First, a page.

I thought I would destroy you, I never wanna hurt you…”

 The sad smile on my face was matched by your own

 when I told you I loved you & I always would…

 But it was time for me to go.

 “No! Please, don’t leave me?

 Don’t leave me; I’m begging you Jenny-Bird.”

 As though your life hung on every word, you pleaded with me to stay…


.
.

couple holding hands

 So, I stayed.


.
.
.

 But the pleading didn’t stop,

 if anything it got stronger & more desperate.

 “I couldn’t stand it if you left, I think I might die if you leave…”

 Then you started to cry…


.
.

 “Oh, Peter Pan,” I said to you, so worried for my friend.

 “Are you talking about when I’m done with school?”

 I felt so foolish. Why should you care if I leave or I stay?

 I didn’t know what to say…

 “I couldn’t bear if you left,” you said in a rush

 Then with your voice quite hushed, through your tears you whispered

 “I think I would die without you here…”


.
.

 My heart stopped

 Tears filled my eyes

 I tightened my arms’ hold around you

 “No matter where I go, no matter what I do

How far away I am… I will never, ever leave you.

 I’ll always be right here for you, Pan.”

 You didn’t like that answer.

 You shook your head; you growled & said,

 “That’s not the same.

 You’ll be gone, I’ll be here…

 You’re leaving in a year.

 You’ll be with what’s his name who does the stuff.”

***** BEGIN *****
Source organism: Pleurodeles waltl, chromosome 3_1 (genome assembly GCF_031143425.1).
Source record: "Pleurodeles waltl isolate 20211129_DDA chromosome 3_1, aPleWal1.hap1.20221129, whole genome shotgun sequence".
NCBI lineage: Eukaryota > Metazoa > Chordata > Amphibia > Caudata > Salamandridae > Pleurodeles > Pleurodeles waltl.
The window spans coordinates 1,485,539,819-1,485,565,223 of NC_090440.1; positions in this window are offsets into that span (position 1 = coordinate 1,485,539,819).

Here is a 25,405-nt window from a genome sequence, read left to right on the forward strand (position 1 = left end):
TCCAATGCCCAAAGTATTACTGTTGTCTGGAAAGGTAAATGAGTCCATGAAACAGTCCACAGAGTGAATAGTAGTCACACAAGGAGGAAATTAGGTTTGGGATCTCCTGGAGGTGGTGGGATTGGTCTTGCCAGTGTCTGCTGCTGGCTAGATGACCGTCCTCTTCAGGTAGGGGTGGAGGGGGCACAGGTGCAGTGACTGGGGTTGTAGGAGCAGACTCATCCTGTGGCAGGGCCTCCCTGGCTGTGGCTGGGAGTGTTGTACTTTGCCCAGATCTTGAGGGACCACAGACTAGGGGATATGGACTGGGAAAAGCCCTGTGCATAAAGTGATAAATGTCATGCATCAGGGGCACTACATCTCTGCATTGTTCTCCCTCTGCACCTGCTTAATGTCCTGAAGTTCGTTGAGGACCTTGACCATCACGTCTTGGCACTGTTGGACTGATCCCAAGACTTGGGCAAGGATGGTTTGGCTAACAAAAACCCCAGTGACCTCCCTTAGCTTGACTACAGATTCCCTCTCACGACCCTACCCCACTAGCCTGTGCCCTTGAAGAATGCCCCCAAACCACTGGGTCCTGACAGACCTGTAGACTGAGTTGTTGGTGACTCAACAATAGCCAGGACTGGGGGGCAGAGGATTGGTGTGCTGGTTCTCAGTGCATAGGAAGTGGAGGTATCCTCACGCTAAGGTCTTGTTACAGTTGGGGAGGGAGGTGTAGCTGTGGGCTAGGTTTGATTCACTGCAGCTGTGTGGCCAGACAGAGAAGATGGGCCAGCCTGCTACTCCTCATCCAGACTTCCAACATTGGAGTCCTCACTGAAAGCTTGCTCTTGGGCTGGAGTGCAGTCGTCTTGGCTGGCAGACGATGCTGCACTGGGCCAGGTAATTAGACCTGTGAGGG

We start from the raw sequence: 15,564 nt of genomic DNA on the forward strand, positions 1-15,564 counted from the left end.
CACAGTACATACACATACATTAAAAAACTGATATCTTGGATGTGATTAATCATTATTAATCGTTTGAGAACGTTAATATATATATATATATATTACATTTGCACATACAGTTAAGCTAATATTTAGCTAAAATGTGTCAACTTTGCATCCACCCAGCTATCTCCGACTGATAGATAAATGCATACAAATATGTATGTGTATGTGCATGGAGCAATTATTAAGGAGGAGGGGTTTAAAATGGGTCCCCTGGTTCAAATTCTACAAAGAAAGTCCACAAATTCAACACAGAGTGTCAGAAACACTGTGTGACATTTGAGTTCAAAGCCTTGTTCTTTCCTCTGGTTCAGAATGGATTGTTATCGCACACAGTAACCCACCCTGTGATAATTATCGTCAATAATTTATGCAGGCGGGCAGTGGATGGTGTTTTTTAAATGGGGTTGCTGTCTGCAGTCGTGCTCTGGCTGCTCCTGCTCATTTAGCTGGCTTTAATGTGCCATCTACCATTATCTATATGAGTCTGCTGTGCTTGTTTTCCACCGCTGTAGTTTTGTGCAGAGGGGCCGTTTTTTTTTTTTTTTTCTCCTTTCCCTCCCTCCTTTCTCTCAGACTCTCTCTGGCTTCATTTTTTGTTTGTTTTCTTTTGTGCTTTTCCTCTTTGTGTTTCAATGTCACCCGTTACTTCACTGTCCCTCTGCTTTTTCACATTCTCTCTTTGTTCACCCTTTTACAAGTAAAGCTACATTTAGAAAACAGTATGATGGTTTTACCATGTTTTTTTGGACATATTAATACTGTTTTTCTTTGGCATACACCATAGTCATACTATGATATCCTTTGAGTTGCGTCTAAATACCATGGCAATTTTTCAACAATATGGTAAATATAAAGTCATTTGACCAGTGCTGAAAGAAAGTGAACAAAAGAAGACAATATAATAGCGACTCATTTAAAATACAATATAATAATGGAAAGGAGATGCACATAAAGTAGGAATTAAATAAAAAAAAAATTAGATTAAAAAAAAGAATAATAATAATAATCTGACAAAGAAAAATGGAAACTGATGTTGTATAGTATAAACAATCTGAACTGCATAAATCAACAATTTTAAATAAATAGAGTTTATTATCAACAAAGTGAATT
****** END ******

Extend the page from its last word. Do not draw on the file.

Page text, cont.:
You tried so hard to sound tough…

 I laughed,

 you frowned

 I turned your head around

 Took your face in my hands & I said,

 “Adrian. I think you have been misled.

 There is no what’s his name, not now at least

 and if you wanted to…

 You could come with me.”

 Your eyes, how they lit up,

 your smile brightened the room

 I saw you come out of your spiral of doom… and then…


.
.

love in the shadows

 The kiss.


.
.

 The thing I never knew I would miss

.
.

 exactly as I’d always imagined and better at the same time.

 For those minutes, for that hour… You were mine.

 But I knew it wouldn’t last

 the sun would rise, oh so fast…

 And with its rays your words would fade

 Disappearing in the light of day.


.
.

 You felt my hesitation,

 you asked me why?

 So I addressed the situation…

“I’ve loved you for so long,”

 a tear sliding down my face

 “It was always wrong… Wrong time, wrong place…”

With a deep breath I explained…

 “Tomorrow this will be over.

 You’ll wake up, you won’t remember.

 I know you too well, Peter Pan,

 More than anyone else, I understand.”


.
.

 Another growl then these words,

 “MURDER.

 I’ll do whatever it takes Jenny-Bird,

 to prove to you how much I care

Even if it takes forever, you’ll see just how much you mean to me.

Everything I’m doing now, everything I’ve done was to be the man you deserve to have;

so I could deserve you, too.

 I just can’t get rid of you, Jenny-Bird.”

 “Get rid of me?!” I cried, “If that’s what you want, I’ll leave right now,”

 Only half joking, I pulled away.

 You pulled me harder to your side,

 you kissed me long and hard, you said,

 “This connection that we have, it just won’t go away.

 I don’t want it to; I couldn’t imagine life another way.

 I’ve missed you Jenny, so much,”

 You showed me with your touch, the passion in your heart…


.
.
.

 As you drifted off to sleep,

 I wouldn’t let my eyes close

 I wanted to remember everything from this night

 So that when the sun rose and you forgot I would know…


.
.

 You told me that you loved me

you said how much you cared

 more than I had ever dared to hope for